tomcat-users mailing list archives

Site index · List index
Message view « Date » · « Thread »
Top « Date » · « Thread »
From "Renato" <webmas...@cienciapura.com.br>
Subject Re: Tomcat Scalability - Long
Date Fri, 25 Oct 2002 14:56:37 GMT
I'm using Tomcat 4.1.12 on a production site with more than 150 clients and it looks like to
me is better that 4.0.x.

On 25 Oct 2002 11:42:14 -0200, Felipe Schnack <felipes@ritterdosreis.br> escreveu :

> De: Felipe Schnack <felipes@ritterdosreis.br>
> Data: 25 Oct 2002 11:42:14 -0200
> Para: Tomcat Users List <tomcat-user@jakarta.apache.org>
> Assunto: Re: Tomcat Scalability - Long
> 
>   I would say Tomcat 4.1.x probably would be good for you mainly if you
> uses lots of Taglibs, if they actually will work on it.
>   Btw, I'm still using 4.0.x... how everybody is doing with 4.1.x? I
> heard is too much buggy for production right now.
> 
> On Fri, 2002-10-25 at 12:20, Glenn Nielsen wrote:
> > I have the following in production:
> > 
> > Tomcat 4.1, JDK 1.3.1, and MySQL on a Dual CPU Sun 250 app server and Apache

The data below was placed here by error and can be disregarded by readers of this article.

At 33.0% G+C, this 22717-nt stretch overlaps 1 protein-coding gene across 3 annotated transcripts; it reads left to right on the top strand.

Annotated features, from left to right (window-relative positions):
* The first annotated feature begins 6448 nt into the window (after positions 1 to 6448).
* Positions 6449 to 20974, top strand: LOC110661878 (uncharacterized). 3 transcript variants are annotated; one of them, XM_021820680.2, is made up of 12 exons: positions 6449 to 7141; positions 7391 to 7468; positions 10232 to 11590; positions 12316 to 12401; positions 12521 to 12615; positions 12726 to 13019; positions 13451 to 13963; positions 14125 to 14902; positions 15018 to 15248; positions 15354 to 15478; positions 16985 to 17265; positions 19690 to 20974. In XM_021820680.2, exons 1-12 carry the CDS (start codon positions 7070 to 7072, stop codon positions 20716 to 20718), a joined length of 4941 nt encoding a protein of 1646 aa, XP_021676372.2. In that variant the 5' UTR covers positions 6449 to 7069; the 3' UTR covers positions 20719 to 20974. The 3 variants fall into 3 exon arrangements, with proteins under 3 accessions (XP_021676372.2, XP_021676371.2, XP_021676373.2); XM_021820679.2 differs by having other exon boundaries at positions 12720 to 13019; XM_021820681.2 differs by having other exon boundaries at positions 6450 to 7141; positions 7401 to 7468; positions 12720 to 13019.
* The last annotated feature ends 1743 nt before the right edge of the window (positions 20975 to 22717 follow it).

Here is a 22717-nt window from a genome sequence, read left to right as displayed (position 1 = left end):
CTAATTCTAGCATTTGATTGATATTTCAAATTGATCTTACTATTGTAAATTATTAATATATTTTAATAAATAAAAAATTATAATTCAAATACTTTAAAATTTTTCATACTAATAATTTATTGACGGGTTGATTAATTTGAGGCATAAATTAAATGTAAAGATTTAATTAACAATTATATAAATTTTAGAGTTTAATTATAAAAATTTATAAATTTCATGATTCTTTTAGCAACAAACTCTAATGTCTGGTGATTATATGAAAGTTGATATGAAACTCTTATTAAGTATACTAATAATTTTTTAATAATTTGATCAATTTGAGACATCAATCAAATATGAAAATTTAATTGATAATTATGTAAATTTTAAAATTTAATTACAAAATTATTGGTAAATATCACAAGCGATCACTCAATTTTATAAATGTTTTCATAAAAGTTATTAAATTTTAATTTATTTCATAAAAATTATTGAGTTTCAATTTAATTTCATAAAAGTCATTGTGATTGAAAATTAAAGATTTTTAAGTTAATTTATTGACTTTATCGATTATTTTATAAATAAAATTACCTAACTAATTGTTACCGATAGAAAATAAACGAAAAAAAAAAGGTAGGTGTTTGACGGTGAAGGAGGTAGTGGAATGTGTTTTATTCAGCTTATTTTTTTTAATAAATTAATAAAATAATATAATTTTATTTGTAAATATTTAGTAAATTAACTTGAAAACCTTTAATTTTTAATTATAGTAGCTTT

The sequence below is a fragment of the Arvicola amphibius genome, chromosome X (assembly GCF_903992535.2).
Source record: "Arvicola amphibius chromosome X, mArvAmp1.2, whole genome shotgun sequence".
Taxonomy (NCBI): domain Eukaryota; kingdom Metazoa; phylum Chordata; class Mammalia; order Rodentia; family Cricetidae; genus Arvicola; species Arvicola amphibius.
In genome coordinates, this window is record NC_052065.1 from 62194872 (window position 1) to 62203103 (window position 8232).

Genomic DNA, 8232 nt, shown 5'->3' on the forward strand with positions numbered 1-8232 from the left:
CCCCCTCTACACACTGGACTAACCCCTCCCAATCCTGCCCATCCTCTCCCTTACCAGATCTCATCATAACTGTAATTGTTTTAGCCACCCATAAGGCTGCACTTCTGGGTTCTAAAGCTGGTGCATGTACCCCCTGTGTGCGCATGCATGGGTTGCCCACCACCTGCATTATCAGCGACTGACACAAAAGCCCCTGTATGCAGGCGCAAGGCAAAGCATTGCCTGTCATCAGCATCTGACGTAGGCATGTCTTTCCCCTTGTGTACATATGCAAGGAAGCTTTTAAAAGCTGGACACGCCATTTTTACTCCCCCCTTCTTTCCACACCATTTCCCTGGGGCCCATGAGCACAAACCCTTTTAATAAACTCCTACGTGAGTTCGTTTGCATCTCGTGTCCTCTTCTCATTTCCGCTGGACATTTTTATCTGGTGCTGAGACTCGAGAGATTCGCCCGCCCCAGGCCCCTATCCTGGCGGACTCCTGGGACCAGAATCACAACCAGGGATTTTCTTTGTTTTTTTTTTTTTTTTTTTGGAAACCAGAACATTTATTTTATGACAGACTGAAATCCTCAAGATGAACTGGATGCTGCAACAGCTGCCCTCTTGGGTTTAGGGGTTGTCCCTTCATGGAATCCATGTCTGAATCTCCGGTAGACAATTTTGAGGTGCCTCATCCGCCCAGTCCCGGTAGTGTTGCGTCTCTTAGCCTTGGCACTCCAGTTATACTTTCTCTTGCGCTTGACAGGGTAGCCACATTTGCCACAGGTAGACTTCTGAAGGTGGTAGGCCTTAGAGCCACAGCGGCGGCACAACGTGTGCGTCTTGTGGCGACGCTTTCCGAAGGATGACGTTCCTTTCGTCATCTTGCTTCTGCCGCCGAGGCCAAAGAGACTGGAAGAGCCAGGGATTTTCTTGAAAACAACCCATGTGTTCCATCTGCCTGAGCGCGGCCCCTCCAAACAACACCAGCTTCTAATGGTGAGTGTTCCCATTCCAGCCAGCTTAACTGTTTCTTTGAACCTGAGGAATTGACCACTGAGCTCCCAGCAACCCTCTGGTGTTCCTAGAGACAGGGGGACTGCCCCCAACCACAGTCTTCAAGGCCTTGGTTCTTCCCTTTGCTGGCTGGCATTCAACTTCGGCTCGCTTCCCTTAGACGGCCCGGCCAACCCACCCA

> > using mod_jk 1.2 on a separate server. We are now getting 4 weeks continuous uptime.
> > I stop and restart Tomcat once each month because the minimum memory the java heap
> > uses over time increases.  This is on a site handling 30k Tomcat requests per day.
> > With peak loads of 5k-6k Tomcat requests per hour.
> > 
> > When scaling Tomcat there are many issues to address when tuning performance.
> > 
> > I would suggest learning more about how the JVM does garbage collection and
> > test different Java startup args related to jvm stack size, etc.  Try starting
> > Tomcat with the java arg "-verbose:gc", this will collect GC data which can
> > help you when tuning the JVM memory usage.
> > 
> > You might also want to profile your applicaiton using OptimizeIt or JProbe
> > to see if it is the source of the problem.
> > 
> > And of course the performance tuning should be done on test servers which
> > are as close as possible to your production environment and with a load